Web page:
It seems like a new report on climate change is coming out every month. Not only did the U.N. Intergovernmental Panel on Climate Change release its latest state of the science assessment last fall. The American Association for the Advancement of Science, the world's largest general scientific society, has also put out a report, albeit a much shorter one, that seeks to educate the public on "what we know" about climate change. Additionally, each year the World Meteorological Organization — a U.N. agency like the IPCC — releases a report summing up the state of the world's climate. Here's a roundup of key findings from this year's report, which came out just today:
John Howard, who served as prime minister of Australia from 1996 to 2007, is no one’s idea of a lefty. He was one of George W. Bush’s closest allies, enthusiastically backing the Iraq intervention, and took a hard line domestically against increased immigration and union organizing (pdf).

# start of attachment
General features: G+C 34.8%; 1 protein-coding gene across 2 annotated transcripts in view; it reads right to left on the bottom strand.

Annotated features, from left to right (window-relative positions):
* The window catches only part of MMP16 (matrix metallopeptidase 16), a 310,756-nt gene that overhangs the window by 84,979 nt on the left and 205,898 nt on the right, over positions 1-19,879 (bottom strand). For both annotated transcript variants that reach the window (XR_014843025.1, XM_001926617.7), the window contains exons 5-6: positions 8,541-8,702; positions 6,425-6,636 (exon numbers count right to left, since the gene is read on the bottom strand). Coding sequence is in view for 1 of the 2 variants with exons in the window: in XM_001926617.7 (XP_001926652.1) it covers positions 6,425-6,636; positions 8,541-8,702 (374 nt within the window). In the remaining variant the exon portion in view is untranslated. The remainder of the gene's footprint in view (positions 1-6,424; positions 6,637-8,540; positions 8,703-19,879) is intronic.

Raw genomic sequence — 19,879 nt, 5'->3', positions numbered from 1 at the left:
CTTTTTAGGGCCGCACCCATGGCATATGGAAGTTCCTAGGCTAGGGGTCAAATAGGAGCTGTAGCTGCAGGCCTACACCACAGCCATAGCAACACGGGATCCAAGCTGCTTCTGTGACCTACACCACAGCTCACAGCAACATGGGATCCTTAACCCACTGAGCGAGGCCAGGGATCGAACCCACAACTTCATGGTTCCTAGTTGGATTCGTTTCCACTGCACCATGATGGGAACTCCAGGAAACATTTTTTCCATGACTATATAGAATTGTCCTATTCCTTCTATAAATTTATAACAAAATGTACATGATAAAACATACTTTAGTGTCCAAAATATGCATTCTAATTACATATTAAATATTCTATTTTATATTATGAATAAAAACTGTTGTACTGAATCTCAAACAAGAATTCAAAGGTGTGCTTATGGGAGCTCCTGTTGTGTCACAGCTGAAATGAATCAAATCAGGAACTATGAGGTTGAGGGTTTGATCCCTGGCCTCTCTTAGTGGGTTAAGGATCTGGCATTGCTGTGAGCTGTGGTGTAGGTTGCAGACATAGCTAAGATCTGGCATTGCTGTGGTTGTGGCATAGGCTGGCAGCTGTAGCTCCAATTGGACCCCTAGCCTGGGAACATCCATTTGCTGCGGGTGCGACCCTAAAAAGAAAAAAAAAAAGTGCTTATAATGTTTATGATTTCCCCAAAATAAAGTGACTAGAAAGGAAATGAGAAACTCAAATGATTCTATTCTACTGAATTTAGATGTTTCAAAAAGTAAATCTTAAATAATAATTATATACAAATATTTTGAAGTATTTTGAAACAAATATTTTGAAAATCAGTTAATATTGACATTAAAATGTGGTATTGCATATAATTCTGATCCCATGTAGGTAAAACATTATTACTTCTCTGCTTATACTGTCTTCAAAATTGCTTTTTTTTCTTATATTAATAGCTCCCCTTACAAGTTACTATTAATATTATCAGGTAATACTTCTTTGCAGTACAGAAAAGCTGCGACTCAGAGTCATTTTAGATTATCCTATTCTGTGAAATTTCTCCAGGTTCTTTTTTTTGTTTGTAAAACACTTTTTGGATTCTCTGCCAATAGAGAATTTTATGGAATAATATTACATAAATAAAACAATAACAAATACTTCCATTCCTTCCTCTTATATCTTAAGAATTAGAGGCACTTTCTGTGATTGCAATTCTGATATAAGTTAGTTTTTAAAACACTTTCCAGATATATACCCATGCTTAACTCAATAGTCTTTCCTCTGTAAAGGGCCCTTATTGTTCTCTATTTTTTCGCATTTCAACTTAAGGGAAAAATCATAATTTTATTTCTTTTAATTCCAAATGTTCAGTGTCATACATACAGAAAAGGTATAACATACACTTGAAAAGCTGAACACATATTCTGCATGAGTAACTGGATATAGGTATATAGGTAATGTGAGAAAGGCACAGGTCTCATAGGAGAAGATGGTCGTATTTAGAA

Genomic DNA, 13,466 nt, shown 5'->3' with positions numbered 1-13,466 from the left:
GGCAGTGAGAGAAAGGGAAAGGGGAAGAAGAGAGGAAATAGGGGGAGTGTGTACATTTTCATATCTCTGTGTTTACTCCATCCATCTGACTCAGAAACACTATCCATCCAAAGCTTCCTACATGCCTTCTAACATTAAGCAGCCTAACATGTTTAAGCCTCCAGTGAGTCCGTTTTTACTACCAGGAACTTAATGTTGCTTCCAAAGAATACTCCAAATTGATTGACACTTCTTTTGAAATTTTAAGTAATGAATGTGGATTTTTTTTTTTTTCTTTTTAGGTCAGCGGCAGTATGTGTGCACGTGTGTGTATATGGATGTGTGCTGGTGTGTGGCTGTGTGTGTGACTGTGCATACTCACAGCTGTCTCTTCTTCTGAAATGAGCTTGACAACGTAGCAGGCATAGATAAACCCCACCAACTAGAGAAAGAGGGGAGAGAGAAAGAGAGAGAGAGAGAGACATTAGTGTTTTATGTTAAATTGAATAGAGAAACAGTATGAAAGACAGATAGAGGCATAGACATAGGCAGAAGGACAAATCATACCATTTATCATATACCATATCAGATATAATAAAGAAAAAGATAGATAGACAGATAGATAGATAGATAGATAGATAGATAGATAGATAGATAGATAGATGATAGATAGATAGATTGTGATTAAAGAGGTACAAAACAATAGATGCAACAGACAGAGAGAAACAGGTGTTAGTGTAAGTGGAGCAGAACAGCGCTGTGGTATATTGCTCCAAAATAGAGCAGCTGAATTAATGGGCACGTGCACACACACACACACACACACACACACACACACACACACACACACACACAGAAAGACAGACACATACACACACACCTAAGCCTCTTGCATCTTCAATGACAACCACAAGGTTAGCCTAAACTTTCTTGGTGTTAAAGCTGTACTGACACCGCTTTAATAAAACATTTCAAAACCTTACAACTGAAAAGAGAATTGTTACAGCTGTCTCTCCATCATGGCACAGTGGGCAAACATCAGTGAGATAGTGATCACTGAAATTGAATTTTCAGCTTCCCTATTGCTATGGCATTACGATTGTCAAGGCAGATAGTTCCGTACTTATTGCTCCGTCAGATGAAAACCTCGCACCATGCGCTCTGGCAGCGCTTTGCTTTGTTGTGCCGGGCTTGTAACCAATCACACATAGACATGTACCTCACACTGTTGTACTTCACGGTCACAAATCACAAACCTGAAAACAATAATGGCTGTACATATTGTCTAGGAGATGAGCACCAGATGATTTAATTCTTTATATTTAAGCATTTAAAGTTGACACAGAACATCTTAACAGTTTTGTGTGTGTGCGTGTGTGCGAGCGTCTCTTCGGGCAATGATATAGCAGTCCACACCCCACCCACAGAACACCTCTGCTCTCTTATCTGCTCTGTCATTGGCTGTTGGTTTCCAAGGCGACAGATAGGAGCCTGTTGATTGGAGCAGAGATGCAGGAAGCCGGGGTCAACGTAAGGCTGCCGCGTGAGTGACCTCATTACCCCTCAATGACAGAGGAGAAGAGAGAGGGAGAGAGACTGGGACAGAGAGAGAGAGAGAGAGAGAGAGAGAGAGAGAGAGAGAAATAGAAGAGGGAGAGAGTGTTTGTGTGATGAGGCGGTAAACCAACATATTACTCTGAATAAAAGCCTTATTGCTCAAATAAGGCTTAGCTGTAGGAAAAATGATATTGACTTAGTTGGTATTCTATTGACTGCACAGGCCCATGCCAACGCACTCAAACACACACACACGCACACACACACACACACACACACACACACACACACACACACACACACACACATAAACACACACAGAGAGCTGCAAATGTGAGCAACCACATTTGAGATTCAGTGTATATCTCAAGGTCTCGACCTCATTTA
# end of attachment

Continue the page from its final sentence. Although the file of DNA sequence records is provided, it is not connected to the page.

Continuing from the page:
But one of Howard’s other lasting legacies is Australia’s gun control regime, first passed in 1996 in response to a massacre in Tasmania that left 35 dead. The law banned semiautomatic and automatic rifles and shotguns. It also instituted a mandatory buy-back program for newly banned weapons.
“Today, as some wonder about the way forward out of economic recession and fiscal crisis, the answer once again is ‘Look to Poland,’ ” Mitt Romney declared in a speech in Warsaw yesterday. And, sure enough, Poland has weathered the financial crisis considerably better than the United States has.
Its economy grew by 1.6 percent in 2009, as the U.S.’s shrunk by 3.5 percent. But the secret to Poland’s success, as Matt O’Brien and Matt Yglesias have noted, is aggressive currency debasement. Here, via O’Brien, is how the Polish currency, the zloty, has fared against the Euro since the crisis hit:
The big news out of Australia today is that a carbon tax is on track to pass into law, after making it through in the lower house of Parliament. Debates over climate policy have brought down previous governments in the country, which relies heavily on coal and is the largest per-capita carbon polluter on the planet. All of the sudden, though, Australia’s poised to pass a carbon scheme that’s arguably as ambitious as Europe’s or California’s — a $23 per ton carbon tax that will be replaced with a cap-and-trade system in 2015. How did this all happen?